Today was filled with meetings topped off by a cocktail party and a relaxing dinner with friends. I spent part of my day strolling the long row of national pavilions, which I thought I might describe here, because they’re really a bit of a marvel of pop-up architecture. how they even manage to build the dozens (hundreds?) of small white tent-like structures in the days leading up to the fest is beyond me. And I was here a few days early and got to watch the giant trucks unloading building materials, and grumpy French guys with cigarettes dangling out of their mouths hammer it into place!

Surrounding the Palais (aka, the convention centre + multiplex / beating heart of the festival) is an endless row of white tents that form the “international village”. They’re national pavilions. Every country has their own, where the local film commission and/or talent from the region is represented, where people go to find out more about partnering with or producing in that region.

Hilariously, Quebec has a separate pavilion rather than sharing the Canadian one. Make of that what you will, and vive le Quebec libre, etc etc.

Just a small fraction of the number of International Pavilion tents.

Just a small fraction of the number of International Pavilion tents.

Most of the pavilions have “happy hour” cocktails to encourage people to come in and meet with them. So far I’ve been invited to several but haven’t had time to attend any. I’m looking forward to Estonia’s and Serbia’s most of all, because it’ll be nice to see some old friends.

Many people use the pavilions as a place to stop off between meetings and check their email (the Canadian, at least, has wifi). Others use them as a place to actually have meetings (again, the Canadian one has lots of little tables, and when the weather is nice, the back room opens out onto the beach). Sometimes, the pavilions host events – anything from info sessions to tell people about the various benefits of the country’s film industry, to informative workshops or panels for people from that country, to fun social events, to the aforementioned cocktail hours. Some of the pavilions (coughAmericancough) charge money for a ‘membership’, without which you can’t enter. At the Canadian pavilion, visitors are asked to register, and Canadians are given a (not very attractive at all) Canada lanyard to hang around their necks, which identifies them as “canuck enough to enter”. When I enter without the Canada lanyard, I routinely get glared at and asked who I am there to meet. With it, I get free espresso and a password for the wifi.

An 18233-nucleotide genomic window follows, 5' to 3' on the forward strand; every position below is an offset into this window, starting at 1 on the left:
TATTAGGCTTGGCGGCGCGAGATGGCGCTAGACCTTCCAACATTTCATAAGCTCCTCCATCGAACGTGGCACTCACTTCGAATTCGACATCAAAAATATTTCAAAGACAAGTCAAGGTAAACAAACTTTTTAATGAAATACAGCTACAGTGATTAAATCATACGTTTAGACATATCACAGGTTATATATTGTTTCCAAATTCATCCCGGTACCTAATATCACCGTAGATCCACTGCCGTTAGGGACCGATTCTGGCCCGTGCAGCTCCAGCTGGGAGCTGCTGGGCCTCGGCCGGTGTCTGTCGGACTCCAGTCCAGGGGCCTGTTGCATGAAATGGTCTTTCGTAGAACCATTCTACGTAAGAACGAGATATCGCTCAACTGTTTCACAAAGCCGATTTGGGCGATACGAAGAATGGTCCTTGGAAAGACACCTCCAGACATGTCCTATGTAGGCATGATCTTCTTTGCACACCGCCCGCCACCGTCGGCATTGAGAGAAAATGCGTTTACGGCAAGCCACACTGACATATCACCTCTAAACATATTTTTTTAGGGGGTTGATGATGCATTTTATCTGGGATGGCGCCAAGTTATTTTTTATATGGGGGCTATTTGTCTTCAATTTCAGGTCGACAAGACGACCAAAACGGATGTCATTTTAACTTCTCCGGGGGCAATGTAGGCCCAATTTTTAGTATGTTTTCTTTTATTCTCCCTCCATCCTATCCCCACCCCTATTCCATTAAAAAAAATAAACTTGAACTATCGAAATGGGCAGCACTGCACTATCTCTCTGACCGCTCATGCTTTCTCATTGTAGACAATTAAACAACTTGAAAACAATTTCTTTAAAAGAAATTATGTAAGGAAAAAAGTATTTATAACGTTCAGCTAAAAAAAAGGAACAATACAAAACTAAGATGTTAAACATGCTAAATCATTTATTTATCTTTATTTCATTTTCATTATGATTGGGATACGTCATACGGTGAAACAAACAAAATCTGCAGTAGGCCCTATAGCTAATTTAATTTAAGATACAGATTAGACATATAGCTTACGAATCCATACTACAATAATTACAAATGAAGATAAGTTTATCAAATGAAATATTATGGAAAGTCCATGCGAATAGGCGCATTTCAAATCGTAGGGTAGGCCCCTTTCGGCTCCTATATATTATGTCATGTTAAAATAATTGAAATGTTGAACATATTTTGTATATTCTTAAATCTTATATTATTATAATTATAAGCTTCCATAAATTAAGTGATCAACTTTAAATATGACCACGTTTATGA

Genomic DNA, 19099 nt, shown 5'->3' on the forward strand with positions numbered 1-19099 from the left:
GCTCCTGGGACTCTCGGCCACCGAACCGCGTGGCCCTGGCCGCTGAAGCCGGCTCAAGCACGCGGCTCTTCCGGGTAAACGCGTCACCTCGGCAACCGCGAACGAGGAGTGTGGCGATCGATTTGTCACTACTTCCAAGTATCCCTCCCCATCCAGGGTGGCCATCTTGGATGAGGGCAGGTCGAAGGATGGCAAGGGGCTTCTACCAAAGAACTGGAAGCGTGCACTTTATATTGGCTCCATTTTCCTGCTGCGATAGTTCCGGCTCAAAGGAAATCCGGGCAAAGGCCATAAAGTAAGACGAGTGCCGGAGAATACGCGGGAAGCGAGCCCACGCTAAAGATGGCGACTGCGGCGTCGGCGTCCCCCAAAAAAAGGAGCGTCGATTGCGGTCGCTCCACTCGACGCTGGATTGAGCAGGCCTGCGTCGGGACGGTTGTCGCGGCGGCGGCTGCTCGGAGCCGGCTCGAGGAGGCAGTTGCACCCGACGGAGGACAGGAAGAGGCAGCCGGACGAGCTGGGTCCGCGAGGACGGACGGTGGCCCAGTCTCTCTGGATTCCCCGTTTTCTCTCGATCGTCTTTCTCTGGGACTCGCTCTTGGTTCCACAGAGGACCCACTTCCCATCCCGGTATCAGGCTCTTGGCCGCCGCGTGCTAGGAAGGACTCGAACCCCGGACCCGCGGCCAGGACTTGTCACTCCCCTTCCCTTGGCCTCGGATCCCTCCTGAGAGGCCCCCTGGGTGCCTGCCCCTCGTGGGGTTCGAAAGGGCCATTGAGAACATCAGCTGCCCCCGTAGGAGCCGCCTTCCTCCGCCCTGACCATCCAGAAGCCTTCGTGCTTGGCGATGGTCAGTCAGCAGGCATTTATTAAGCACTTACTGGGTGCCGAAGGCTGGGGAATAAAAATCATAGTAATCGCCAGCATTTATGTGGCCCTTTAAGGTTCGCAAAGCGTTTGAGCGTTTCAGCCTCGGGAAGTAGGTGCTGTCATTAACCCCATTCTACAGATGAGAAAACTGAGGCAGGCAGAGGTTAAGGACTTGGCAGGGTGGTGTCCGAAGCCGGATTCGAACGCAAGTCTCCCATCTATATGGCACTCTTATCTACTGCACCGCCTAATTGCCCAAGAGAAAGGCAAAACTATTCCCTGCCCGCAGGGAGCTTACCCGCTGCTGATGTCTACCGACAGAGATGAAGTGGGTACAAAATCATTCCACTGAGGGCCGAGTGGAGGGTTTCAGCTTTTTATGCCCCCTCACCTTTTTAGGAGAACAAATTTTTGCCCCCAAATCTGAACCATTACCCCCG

This afternoon, TIFF and the OMDC co-hosted a cocktail party (for which, miraculously, the rain actually stopped). TIFF doesn’t hold court in the Canadian Pavilion, but it does host a great cocktail party every year at the end of the endless row of pavilions, at a beachside terrace called the Plage des Palmes. It’s an afternoon affair where various Canadians and friends of the festival from around the world congregate to (what else?) drink rosé and chat.

View from the entrance to the TIFF cocktail

View from the entrance to the TIFF cocktail

My plan had been to schmooze the Canadians – introduce myself to the OMDC, talk to other Canadian producers, pimp my projects, and so on. Instead, I spent almost the entire time talking to friends. Sometimes, I am really bad at productive business schmoozing. But I did get to pull out one of my amazing purchased-in-Berlin dresses. Just a brief change of pace from the rest of my Cannes fashions, all hand crafted by my personal designer (I mean, mom).

A rare not-made-by-mom fashion creation.

A rare not-made-by-mom fashion creation.